On the first meeting of the month (as is this Tuesday) we will now be having a more focused meditation session with two sits, the first the usual practise of 30 minutes with a second sit of 20 minutes at the end of the meeting. We tried this last month and it proved very popular.

We are still feeling our way with this and are experimenting between using the four part timers for new group members who are not so familiar with Buddhist orientated meditation techniques, and having uninterrupted sessions with bells at the beginning and end only. It’s all very organic and we will go with the flow.

With the more punctual start to proceedings we will have time to listen to recorded Dharma talks and I’m scheduling that for the second meeting of the month, in this case Tuesday the 10th.

The talk will be “What about Karma?” by David Loy.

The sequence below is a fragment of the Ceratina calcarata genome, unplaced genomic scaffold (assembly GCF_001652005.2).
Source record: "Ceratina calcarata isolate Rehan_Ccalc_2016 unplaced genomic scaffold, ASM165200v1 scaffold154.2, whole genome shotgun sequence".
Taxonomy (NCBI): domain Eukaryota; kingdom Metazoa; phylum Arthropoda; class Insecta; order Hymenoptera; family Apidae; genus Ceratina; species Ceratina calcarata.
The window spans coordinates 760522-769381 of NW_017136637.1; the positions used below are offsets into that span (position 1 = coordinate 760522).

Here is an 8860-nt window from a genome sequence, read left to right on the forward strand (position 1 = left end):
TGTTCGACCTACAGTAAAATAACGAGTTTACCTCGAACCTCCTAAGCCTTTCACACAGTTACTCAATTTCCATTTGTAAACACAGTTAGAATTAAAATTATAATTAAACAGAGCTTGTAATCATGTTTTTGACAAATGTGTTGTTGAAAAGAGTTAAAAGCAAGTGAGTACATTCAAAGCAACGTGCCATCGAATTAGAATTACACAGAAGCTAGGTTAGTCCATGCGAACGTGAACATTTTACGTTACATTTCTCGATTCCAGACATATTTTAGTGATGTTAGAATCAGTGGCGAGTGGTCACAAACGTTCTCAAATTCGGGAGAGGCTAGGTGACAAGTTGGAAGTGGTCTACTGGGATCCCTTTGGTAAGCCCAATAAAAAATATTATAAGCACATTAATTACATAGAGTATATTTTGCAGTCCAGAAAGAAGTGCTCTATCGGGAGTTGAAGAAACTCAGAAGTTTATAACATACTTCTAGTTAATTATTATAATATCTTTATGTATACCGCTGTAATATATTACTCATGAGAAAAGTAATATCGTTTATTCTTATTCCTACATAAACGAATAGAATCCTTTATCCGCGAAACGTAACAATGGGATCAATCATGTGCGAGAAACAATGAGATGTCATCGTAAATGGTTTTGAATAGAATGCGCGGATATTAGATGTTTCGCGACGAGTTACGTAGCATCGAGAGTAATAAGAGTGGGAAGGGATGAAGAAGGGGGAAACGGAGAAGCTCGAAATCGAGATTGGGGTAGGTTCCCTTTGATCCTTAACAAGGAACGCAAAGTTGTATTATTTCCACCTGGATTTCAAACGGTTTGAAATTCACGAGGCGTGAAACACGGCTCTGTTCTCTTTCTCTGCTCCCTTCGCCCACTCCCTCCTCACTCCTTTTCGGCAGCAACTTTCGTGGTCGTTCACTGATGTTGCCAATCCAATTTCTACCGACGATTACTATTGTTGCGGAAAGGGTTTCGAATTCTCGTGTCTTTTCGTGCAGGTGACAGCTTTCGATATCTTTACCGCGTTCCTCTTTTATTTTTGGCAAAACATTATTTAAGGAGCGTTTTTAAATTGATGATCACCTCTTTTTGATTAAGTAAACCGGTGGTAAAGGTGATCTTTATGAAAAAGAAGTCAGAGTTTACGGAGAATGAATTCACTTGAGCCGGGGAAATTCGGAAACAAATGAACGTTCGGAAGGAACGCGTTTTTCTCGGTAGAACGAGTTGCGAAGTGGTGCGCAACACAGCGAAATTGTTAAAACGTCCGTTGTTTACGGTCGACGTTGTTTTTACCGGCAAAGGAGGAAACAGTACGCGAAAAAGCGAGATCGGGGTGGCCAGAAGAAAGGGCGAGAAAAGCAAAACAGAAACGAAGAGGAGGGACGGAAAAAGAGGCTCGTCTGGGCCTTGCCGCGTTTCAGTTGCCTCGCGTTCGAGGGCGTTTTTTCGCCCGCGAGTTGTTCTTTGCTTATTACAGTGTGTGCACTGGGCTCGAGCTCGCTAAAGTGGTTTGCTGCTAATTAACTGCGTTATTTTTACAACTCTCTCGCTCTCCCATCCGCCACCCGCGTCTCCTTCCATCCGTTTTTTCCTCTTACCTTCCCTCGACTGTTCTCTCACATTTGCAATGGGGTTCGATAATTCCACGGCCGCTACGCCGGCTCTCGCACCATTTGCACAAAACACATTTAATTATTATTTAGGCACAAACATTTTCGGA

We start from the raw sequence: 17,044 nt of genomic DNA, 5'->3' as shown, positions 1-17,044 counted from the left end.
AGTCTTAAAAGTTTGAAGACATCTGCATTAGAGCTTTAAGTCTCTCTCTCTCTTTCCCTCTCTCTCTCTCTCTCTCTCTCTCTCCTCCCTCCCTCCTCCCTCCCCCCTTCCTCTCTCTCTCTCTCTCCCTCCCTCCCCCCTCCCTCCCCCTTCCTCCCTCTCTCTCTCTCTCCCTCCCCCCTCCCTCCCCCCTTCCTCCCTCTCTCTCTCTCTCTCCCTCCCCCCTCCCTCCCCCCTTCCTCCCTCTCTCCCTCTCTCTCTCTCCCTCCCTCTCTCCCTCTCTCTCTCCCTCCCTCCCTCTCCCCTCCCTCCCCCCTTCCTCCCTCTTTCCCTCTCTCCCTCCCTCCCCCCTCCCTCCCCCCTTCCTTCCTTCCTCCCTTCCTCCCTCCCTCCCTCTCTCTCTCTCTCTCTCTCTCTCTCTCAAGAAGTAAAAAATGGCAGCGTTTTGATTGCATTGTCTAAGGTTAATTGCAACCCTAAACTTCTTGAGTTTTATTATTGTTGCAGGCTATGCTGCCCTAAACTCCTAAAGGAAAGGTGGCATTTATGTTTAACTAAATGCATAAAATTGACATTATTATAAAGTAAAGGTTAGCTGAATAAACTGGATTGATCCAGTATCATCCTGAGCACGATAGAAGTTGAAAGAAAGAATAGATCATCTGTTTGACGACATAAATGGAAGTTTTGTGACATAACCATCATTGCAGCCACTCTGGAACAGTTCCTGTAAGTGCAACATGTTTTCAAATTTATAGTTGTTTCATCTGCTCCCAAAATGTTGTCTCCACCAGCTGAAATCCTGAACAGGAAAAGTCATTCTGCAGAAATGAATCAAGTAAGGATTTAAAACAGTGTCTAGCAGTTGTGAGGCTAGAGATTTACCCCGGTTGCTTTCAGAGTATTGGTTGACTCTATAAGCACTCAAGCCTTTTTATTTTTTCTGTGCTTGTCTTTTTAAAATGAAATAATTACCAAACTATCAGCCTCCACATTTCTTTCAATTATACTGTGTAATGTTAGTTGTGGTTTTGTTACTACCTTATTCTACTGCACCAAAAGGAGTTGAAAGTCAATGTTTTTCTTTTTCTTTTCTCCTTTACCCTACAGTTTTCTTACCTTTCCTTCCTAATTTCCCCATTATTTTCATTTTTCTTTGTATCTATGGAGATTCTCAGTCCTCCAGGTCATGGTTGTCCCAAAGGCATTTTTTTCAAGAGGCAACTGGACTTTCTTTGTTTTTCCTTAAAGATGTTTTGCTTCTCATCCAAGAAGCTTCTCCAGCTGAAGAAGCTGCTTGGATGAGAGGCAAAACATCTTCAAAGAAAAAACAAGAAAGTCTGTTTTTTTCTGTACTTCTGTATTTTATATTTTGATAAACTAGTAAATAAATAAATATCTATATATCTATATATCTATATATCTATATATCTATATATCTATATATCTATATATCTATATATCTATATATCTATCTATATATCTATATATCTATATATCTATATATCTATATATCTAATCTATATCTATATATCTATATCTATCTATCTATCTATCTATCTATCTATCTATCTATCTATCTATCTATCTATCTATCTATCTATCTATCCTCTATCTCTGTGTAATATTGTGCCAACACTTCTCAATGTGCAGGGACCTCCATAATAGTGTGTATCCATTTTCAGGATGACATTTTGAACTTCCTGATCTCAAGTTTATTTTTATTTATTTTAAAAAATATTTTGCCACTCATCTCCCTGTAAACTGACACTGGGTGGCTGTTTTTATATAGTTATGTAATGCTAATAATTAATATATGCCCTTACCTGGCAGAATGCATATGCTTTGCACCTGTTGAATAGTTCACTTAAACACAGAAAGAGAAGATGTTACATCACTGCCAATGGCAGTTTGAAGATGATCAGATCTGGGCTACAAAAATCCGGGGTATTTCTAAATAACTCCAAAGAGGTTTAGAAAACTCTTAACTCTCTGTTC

The talk was given at Spirit Rock Meditation Centre as part of “Awakening in Service and Action: A Study Retreat on Socially Engaged Buddhism.”

Disability advocate Yetnebersh Nigussie receives Right Livelihood Award

The fifth “fold” of the Buddha’s Noble Eightfold path is Right Livelihood.

The Right Livelihood Award Foundation announced the three recipients of its 2017 prize today in Stockholm: Ethiopian lawyer Yetnebersh Nigussie, Azerbaijani investigative reporter Khadija Ismayilova and Indian attorney Colin Gonsalves were honoured for their work “offering visionary and exemplary solutions to the root causes of global problems.” US attorney Robert Bilott received an honorary mention.

 

Yetnebersh Nigussie was five when she went blind. Her family initially struggled to come to terms with her disability. They took her to traditional healers and used holy water treatments because a disabled child was viewed as “God’s” way of punishing the parents for some misdemeanour .

She describes being thus “cursed” by her blindness as an opportunity as it helped her to escape from the early child marriage which is widely exercised in the Ethiopian district where Yetnebersh was born.

But through sheer determination and the help of family members she managed to go to school and excelled. Yetnerbersh is now one of the most influential global disability activists from Africa promoting gender and disability inclusion. She works as a senior advocacy office for the disability and development organisation Light for the World.